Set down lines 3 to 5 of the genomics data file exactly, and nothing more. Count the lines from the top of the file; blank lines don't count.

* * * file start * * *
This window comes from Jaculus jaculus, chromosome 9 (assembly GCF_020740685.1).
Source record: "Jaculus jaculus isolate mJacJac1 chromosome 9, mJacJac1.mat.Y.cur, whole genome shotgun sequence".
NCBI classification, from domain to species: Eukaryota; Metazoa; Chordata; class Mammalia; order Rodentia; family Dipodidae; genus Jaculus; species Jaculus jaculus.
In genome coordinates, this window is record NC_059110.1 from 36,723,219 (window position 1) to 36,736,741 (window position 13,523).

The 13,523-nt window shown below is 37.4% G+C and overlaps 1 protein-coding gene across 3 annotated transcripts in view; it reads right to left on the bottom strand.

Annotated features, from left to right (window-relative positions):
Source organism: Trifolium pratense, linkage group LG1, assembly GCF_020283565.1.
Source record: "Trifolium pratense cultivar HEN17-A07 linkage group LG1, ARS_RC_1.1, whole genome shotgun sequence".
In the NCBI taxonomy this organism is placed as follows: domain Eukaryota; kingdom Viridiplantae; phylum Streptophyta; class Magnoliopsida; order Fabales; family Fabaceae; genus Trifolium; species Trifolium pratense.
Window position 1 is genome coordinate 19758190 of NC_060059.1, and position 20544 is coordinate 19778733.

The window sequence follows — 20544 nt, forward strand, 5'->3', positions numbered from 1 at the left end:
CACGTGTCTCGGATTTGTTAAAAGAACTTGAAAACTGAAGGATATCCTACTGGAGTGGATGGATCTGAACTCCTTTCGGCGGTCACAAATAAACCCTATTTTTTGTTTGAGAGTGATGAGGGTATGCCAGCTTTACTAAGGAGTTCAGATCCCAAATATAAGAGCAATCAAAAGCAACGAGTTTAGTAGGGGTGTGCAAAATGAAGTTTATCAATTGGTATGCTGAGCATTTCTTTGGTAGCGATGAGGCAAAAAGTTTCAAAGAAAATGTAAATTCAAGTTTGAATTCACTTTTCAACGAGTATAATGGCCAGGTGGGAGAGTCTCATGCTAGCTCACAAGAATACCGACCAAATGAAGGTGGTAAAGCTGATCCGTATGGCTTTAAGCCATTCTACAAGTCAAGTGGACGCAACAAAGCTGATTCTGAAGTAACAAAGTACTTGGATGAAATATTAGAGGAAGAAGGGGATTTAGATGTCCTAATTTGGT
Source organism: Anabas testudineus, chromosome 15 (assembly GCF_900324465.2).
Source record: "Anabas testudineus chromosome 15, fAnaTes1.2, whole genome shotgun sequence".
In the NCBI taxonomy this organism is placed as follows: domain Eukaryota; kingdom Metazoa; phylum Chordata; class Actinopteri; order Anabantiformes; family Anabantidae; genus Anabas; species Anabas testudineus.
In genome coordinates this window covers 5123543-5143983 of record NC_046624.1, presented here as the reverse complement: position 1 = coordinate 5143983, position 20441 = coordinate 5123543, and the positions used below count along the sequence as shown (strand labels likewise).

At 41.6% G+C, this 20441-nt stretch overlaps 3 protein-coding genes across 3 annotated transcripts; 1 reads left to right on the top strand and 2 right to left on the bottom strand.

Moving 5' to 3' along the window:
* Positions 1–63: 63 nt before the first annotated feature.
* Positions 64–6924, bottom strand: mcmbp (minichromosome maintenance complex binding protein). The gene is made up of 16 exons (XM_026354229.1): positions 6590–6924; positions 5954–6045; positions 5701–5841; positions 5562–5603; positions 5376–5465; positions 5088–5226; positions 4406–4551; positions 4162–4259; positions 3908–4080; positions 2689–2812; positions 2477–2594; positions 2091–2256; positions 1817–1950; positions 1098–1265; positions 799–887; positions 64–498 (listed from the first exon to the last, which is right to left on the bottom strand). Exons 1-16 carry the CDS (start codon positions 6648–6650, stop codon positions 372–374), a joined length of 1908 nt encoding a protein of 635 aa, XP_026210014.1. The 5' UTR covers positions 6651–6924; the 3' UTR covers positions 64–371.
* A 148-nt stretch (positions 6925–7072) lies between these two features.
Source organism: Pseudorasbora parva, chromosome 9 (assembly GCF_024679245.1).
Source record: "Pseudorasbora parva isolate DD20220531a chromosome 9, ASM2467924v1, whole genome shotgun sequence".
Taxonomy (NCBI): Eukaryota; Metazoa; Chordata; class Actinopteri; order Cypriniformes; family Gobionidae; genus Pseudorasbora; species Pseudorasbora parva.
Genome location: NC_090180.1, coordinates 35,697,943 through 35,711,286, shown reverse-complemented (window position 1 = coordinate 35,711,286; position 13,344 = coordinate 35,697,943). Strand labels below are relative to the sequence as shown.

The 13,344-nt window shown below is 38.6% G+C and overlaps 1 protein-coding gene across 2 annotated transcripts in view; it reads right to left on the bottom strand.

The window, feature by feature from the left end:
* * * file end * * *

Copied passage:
NCBI classification, from domain to species: Eukaryota; Metazoa; Chordata; class Mammalia; order Rodentia; family Dipodidae; genus Jaculus; species Jaculus jaculus.
In genome coordinates, this window is record NC_059110.1 from 36,723,219 (window position 1) to 36,736,741 (window position 13,523).

The 13,523-nt window shown below is 37.4% G+C and overlaps 1 protein-coding gene across 3 annotated transcripts in view; it reads right to left on the bottom strand.